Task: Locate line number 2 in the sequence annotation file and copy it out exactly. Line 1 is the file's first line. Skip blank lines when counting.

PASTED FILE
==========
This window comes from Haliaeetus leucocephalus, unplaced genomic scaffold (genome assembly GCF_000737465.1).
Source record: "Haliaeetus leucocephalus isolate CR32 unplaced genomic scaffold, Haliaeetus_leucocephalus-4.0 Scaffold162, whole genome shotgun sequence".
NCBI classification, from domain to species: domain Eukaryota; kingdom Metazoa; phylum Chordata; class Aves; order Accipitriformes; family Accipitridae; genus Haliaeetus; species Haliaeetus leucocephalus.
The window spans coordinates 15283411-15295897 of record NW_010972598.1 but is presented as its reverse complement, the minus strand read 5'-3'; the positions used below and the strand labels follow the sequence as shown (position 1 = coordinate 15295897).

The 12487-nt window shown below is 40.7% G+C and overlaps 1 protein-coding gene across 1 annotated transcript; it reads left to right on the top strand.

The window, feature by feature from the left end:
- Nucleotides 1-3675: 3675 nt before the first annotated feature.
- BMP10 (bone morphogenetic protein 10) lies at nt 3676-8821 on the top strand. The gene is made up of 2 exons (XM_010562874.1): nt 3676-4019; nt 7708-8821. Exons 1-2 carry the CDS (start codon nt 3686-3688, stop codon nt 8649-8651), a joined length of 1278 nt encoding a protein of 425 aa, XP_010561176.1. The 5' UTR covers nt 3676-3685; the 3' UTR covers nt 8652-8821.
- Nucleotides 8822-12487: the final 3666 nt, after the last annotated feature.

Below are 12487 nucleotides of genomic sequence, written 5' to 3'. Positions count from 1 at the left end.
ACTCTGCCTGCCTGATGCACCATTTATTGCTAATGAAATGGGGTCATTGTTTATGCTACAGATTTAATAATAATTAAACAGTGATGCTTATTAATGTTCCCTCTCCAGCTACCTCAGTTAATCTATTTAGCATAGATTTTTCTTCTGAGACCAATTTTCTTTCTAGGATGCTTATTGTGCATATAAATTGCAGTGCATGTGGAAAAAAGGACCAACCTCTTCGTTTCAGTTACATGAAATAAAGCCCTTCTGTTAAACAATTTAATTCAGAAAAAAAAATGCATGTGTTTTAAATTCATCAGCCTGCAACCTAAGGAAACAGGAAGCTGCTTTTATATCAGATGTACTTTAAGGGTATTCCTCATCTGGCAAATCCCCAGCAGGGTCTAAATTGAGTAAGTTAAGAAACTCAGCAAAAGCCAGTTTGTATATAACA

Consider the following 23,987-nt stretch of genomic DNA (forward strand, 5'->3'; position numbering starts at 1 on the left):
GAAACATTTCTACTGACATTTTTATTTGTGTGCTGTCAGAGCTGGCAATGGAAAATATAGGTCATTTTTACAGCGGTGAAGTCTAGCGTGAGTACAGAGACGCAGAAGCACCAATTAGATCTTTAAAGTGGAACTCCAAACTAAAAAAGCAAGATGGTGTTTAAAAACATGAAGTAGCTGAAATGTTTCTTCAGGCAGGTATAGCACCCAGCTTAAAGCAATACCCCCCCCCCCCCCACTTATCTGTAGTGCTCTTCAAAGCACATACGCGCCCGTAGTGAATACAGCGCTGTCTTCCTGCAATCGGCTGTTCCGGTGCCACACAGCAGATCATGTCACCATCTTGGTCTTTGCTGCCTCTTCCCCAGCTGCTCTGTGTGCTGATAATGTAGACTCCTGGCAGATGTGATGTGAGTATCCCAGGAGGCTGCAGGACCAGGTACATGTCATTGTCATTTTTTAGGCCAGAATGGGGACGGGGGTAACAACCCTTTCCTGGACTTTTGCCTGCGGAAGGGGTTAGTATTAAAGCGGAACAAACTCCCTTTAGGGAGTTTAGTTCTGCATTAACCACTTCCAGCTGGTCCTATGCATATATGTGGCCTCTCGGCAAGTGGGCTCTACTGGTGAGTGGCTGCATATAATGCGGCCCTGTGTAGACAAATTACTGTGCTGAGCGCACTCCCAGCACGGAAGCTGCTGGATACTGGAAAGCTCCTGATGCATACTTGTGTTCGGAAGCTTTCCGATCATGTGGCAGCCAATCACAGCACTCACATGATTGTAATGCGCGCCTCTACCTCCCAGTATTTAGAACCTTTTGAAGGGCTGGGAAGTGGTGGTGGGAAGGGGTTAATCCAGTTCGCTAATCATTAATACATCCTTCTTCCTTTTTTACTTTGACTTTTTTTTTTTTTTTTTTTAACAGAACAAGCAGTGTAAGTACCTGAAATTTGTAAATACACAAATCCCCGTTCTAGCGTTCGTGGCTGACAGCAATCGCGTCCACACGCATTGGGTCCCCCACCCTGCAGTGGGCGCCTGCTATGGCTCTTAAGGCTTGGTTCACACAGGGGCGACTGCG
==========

Source record: "Haliaeetus leucocephalus isolate CR32 unplaced genomic scaffold, Haliaeetus_leucocephalus-4.0 Scaffold162, whole genome shotgun sequence".